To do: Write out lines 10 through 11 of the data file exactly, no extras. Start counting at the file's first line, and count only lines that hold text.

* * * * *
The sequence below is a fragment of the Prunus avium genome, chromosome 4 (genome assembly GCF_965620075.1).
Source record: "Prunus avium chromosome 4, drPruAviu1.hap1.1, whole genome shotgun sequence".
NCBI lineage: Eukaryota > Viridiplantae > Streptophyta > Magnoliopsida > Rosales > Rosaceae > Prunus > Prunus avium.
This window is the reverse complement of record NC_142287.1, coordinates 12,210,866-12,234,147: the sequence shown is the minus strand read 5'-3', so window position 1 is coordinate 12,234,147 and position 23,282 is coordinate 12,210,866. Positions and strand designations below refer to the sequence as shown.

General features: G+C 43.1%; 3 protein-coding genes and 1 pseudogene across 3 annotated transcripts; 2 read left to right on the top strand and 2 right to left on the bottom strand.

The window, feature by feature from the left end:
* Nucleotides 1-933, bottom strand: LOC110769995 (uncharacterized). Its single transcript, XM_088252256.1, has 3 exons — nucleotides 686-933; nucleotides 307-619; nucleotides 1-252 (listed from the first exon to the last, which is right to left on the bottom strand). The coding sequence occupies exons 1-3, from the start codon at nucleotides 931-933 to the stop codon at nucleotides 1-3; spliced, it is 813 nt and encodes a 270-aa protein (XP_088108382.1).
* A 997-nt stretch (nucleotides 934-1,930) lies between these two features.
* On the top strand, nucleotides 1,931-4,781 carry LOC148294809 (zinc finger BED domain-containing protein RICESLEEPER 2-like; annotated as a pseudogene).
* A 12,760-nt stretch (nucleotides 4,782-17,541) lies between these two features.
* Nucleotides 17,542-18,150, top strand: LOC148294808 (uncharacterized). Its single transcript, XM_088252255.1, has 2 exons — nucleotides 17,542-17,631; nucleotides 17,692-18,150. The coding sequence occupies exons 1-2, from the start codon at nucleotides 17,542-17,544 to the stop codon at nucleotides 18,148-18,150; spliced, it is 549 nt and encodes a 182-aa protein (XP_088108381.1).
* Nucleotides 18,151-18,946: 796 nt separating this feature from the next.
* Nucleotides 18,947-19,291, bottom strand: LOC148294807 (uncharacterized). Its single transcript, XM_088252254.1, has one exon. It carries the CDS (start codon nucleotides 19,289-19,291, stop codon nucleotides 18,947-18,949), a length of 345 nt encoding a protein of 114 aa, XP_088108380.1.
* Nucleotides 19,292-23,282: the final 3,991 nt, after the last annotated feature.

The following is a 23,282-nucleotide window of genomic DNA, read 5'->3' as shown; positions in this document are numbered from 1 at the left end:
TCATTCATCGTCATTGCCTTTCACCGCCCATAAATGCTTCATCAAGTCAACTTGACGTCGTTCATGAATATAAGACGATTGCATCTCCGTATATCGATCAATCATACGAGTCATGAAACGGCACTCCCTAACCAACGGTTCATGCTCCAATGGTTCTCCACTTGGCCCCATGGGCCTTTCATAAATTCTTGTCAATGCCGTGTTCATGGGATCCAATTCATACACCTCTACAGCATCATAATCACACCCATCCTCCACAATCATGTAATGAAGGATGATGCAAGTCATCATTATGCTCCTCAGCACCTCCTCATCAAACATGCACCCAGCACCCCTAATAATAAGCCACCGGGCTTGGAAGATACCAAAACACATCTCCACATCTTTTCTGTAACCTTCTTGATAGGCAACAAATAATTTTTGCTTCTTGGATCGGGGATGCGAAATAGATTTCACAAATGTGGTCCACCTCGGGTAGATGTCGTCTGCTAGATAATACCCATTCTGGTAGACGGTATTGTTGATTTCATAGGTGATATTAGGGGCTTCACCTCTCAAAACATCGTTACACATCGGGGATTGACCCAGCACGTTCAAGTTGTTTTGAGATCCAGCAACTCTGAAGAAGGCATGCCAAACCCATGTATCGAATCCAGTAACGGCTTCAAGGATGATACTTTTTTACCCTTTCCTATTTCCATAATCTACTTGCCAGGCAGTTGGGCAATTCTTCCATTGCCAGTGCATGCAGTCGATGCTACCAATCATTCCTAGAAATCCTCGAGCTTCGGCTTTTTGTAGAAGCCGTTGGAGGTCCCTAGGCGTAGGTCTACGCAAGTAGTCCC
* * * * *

* A 12,760-nt stretch (nucleotides 4,782-17,541) lies between these two features.
* Nucleotides 17,542-18,150, top strand: LOC148294808 (uncharacterized). Its single transcript, XM_088252255.1, has 2 exons — nucleotides 17,542-17,631; nucleotides 17,692-18,150. The coding sequence occupies exons 1-2, from the start codon at nucleotides 17,542-17,544 to the stop codon at nucleotides 18,148-18,150; spliced, it is 549 nt and encodes a 182-aa protein (XP_088108381.1).